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59

German: "Halt das Tor!" whereas Tor is better translates to gate than to door. This actually works well for "Hodor". French: As pradyot commented "Qu'ils n'aillent pas au-dehors!" becomes "Pas au-dehors!" and then "Hodor". Russian: "затвори ход" ("close the passage") which transitions to "hodor" in quite a strange and unusual way. Word "ход" here closer to "...


35

As I remember she said "bozhe moi"(Боже мой) which would be "My God" or better put "Oh My god!" and obviously it is Russian. To hear it pronounced Google translate


23

In the US, Europe, Canada and other countries with nearly 100% literacy rates, dubbing vs subtitling is certainly a matter of preference. Subtitling allows the viewer to get a more exact translation of the dialogue but requires that the viewer read the text, potentially missing visual elements of the film. From TV Tropes: Subtitling has many advantages:...


16

I thought it was closer to "Боже мой" - an interjection "Oh goodness", "Oh my", or "My God" - but its the same sort of thing. "бог"(bog) would be Russian for God, but I think she definitely says "Боже мой" (bozhe moi). Though essentially they mean the same thing.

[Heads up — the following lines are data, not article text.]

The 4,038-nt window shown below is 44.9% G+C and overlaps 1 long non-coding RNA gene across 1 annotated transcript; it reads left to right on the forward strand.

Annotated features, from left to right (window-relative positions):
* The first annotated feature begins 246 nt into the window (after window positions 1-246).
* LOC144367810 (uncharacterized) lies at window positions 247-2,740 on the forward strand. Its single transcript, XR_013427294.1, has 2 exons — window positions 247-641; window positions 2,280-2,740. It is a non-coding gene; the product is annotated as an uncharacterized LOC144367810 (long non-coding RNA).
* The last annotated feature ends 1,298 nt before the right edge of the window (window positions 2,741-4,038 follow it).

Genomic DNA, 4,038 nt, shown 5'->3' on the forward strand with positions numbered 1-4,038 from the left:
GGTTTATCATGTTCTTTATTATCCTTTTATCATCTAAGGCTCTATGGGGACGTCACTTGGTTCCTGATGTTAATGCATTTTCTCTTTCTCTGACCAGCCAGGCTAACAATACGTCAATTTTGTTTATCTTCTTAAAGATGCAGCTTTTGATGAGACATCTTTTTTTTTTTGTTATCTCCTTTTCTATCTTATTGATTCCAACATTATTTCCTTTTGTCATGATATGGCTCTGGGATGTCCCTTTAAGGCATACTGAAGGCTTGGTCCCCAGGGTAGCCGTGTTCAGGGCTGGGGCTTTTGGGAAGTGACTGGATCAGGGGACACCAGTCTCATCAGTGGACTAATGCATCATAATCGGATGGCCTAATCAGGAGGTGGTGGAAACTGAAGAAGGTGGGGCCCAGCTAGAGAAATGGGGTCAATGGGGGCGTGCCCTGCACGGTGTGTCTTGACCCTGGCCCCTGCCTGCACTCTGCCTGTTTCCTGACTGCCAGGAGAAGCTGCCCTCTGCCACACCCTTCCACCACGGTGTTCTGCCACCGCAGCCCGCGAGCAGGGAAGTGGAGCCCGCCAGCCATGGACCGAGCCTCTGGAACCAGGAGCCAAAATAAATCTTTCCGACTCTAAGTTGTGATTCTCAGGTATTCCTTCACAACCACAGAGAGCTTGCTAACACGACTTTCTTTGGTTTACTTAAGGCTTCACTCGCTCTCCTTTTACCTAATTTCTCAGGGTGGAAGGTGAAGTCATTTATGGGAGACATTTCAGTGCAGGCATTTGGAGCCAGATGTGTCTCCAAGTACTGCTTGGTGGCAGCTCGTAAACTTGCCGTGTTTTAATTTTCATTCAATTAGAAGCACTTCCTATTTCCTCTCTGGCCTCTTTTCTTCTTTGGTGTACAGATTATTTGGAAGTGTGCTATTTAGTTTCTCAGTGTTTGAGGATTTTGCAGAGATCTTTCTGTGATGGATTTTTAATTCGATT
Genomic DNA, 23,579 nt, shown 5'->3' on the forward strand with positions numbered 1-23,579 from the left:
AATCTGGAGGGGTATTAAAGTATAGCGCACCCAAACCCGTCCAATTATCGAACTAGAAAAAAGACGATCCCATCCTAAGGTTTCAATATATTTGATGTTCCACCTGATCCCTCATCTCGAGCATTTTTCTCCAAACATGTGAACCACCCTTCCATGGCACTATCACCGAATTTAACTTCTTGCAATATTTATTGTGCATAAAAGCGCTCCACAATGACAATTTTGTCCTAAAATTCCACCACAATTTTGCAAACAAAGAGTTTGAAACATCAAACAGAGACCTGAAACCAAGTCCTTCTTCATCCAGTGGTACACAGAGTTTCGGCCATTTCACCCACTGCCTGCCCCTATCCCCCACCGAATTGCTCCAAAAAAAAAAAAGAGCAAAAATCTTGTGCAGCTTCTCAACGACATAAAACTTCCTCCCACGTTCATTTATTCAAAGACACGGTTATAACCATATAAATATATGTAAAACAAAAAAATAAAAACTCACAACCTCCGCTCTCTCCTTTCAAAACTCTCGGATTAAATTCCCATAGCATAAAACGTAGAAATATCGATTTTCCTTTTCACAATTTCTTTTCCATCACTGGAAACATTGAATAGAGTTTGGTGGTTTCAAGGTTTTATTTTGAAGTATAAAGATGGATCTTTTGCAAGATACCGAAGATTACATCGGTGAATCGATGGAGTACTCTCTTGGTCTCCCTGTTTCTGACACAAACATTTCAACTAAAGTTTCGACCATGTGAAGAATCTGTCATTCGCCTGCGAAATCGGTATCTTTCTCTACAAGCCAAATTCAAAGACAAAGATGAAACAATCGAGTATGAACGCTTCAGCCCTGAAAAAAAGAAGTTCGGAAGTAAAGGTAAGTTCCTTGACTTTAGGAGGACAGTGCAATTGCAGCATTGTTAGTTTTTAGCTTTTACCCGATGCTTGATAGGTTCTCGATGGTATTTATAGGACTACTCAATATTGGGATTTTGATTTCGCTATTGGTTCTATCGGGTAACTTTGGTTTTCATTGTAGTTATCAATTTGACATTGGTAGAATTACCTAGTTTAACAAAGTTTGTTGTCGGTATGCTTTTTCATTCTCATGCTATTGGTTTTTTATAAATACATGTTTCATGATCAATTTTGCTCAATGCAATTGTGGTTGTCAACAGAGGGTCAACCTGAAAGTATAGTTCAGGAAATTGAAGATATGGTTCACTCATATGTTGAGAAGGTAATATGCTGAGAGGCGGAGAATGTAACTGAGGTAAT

16

The debate of dubbing vs subtitles is well discussed, including numerous studies and polls of movie goers. It's an opinion that is split by demographic, by country, by certain distributors. Essentially, it's down to the personal choice of the viewer - some people prefer the original experience in its original language with its original dialogue but with ...


13

That is one of the things wrong about this movie. While that village is supposed to be indian, those were Sri Lankan people and spoke sinhalese; Native language of SL. How do I know? Cuz I'm Sri Lankan as well. And to answer your question Indy says "Thank You, Thank you so much" (Isthoothyi, Bohoma Isthoothyi")


11

I'm afraid there is no "single original language". Actors performed using each one their own original language and then the movie was dubbed in the countries as necessary: in Italy, the English and Spanish actors, in the U.S. the Spanish actors and so on. Not even in the Italian version the lips are always synced so it's the same situation for everyone. You ...


11